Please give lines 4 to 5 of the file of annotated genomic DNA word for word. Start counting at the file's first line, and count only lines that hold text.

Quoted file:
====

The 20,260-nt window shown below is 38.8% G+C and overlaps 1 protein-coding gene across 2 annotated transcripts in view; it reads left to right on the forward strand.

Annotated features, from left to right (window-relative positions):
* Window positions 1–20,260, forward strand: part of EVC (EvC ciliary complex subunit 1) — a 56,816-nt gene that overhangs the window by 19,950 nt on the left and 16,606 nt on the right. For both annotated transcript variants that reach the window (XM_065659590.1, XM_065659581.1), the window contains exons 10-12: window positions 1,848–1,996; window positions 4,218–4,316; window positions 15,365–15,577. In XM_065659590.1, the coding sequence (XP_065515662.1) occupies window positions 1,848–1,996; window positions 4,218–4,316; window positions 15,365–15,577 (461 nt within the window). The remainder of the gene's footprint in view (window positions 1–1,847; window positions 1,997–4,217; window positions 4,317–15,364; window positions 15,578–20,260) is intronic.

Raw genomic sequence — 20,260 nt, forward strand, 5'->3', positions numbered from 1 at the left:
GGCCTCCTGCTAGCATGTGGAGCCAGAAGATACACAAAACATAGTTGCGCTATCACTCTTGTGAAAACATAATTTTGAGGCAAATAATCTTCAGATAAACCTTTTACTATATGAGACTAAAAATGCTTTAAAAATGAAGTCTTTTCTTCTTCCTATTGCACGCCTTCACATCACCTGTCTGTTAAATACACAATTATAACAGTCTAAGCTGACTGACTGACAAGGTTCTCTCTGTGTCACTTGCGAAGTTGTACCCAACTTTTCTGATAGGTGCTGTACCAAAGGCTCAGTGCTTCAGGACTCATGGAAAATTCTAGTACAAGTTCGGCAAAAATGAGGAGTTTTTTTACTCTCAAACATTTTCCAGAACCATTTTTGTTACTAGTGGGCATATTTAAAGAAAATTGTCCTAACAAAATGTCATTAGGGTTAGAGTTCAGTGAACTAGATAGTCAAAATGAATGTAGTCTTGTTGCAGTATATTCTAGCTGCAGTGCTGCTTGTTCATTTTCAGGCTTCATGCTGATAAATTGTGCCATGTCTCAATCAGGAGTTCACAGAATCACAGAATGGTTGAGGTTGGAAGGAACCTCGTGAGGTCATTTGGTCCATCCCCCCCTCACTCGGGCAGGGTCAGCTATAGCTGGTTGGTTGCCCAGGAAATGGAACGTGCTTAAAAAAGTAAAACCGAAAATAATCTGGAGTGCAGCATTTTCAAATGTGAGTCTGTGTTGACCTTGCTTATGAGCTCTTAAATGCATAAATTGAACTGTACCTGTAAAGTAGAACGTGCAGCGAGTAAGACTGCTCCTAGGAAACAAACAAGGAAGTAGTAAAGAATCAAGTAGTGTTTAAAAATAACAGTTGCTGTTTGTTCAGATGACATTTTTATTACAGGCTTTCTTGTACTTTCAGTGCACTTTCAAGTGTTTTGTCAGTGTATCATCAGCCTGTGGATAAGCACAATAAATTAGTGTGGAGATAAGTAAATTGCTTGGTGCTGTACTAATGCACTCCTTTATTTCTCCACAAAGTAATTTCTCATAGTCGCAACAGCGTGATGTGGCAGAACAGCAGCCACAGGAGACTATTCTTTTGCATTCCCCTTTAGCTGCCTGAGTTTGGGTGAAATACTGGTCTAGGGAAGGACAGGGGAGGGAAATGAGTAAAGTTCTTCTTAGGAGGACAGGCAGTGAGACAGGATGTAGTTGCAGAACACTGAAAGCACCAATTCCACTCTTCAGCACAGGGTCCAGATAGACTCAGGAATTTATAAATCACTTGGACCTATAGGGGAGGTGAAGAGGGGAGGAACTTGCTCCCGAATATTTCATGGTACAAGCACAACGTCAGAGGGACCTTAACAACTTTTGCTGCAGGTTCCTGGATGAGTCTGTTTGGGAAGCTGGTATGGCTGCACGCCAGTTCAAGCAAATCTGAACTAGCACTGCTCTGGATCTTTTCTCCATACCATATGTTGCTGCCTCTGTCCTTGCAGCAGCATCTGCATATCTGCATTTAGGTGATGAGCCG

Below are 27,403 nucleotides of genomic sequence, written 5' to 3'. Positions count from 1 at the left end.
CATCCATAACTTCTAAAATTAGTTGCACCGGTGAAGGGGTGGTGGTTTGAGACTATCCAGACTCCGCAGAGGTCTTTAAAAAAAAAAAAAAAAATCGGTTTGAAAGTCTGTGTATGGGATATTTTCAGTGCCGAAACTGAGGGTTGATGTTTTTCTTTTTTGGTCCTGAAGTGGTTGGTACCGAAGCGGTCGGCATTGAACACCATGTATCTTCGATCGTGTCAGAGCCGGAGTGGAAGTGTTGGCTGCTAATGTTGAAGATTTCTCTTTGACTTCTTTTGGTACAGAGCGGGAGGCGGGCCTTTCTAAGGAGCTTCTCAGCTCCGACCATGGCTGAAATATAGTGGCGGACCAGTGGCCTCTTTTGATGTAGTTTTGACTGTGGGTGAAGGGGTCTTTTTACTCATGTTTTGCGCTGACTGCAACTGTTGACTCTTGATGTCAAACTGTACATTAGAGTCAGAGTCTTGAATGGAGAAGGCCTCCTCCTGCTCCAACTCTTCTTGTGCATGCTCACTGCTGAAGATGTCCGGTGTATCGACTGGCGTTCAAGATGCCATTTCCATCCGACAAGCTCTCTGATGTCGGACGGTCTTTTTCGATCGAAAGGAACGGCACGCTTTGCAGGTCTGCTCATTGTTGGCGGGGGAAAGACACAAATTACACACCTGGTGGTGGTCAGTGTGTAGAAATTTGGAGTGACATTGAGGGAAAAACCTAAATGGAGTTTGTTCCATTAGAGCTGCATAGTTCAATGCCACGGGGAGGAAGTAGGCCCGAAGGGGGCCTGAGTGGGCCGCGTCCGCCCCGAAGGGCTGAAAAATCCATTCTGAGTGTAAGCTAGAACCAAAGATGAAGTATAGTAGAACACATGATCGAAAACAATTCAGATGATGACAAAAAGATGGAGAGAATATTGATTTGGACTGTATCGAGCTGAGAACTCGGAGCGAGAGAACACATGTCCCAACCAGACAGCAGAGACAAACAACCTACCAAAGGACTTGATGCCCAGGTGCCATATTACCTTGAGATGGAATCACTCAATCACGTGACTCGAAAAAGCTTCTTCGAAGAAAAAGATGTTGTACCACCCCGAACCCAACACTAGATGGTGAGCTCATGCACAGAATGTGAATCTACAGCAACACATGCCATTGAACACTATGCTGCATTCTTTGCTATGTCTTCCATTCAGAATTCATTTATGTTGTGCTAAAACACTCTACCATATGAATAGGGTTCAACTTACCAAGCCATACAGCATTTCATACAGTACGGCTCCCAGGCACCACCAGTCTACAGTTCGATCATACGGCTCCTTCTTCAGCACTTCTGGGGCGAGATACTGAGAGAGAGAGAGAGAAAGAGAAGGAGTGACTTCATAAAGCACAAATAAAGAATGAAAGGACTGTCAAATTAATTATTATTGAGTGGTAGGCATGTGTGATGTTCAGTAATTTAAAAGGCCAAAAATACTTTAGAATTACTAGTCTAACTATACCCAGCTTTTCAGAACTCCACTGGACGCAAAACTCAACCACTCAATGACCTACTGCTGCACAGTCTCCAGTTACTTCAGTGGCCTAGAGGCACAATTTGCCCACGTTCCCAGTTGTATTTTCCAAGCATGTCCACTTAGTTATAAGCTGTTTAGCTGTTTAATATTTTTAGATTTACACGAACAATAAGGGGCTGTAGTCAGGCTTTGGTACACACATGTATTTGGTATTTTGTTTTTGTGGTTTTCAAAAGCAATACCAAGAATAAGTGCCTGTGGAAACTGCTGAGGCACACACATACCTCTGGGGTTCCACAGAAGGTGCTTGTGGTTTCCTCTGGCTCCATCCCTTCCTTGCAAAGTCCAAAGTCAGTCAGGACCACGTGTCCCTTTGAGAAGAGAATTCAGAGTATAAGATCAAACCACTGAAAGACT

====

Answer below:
Raw genomic sequence — 20,260 nt, forward strand, 5'->3', positions numbered from 1 at the left:
GGCCTCCTGCTAGCATGTGGAGCCAGAAGATACACAAAACATAGTTGCGCTATCACTCTTGTGAAAACATAATTTTGAGGCAAATAATCTTCAGATAAACCTTTTACTATATGAGACTAAAAATGCTTTAAAAATGAAGTCTTTTCTTCTTCCTATTGCACGCCTTCACATCACCTGTCTGTTAAATACACAATTATAACAGTCTAAGCTGACTGACTGACAAGGTTCTCTCTGTGTCACTTGCGAAGTTGTACCCAACTTTTCTGATAGGTGCTGTACCAAAGGCTCAGTGCTTCAGGACTCATGGAAAATTCTAGTACAAGTTCGGCAAAAATGAGGAGTTTTTTTACTCTCAAACATTTTCCAGAACCATTTTTGTTACTAGTGGGCATATTTAAAGAAAATTGTCCTAACAAAATGTCATTAGGGTTAGAGTTCAGTGAACTAGATAGTCAAAATGAATGTAGTCTTGTTGCAGTATATTCTAGCTGCAGTGCTGCTTGTTCATTTTCAGGCTTCATGCTGATAAATTGTGCCATGTCTCAATCAGGAGTTCACAGAATCACAGAATGGTTGAGGTTGGAAGGAACCTCGTGAGGTCATTTGGTCCATCCCCCCCTCACTCGGGCAGGGTCAGCTATAGCTGGTTGGTTGCCCAGGAAATGGAACGTGCTTAAAAAAGTAAAACCGAAAATAATCTGGAGTGCAGCATTTTCAAATGTGAGTCTGTGTTGACCTTGCTTATGAGCTCTTAAATGCATAAATTGAACTGTACCTGTAAAGTAGAACGTGCAGCGAGTAAGACTGCTCCTAGGAAACAAACAAGGAAGTAGTAAAGAATCAAGTAGTGTTTAAAAATAACAGTTGCTGTTTGTTCAGATGACATTTTTATTACAGGCTTTCTTGTACTTTCAGTGCACTTTCAAGTGTTTTGTCAGTGTATCATCAGCCTGTGGATAAGCACAATAAATTAGTGTGGAGATAAGTAAATTGCTTGGTGCTGTACTAATGCACTCCTTTATTTCTCCACAAAGTAATTTCTCATAGTCGCAACAGCGTGATGTGGCAGAACAGCAGCCACAGGAGACTATTCTTTTGCATTCCCCTTTAGCTGCCTGAGTTTGGGTGAAATACTGGTCTAGGGAAGGACAGGGGAGGGAAATGAGTAAAGTTCTTCTTAGGAGGACAGGCAGTGAGACAGGATGTAGTTGCAGAACACTGAAAGCACCAATTCCACTCTTCAGCACAGGGTCCAGATAGACTCAGGAATTTATAAATCACTTGGACCTATAGGGGAGGTGAAGAGGGGAGGAACTTGCTCCCGAATATTTCATGGTACAAGCACAACGTCAGAGGGACCTTAACAACTTTTGCTGCAGGTTCCTGGATGAGTCTGTTTGGGAAGCTGGTATGGCTGCACGCCAGTTCAAGCAAATCTGAACTAGCACTGCTCTGGATCTTTTCTCCATACCATATGTTGCTGCCTCTGTCCTTGCAGCAGCATCTGCATATCTGCATTTAGGTGATGAGCCG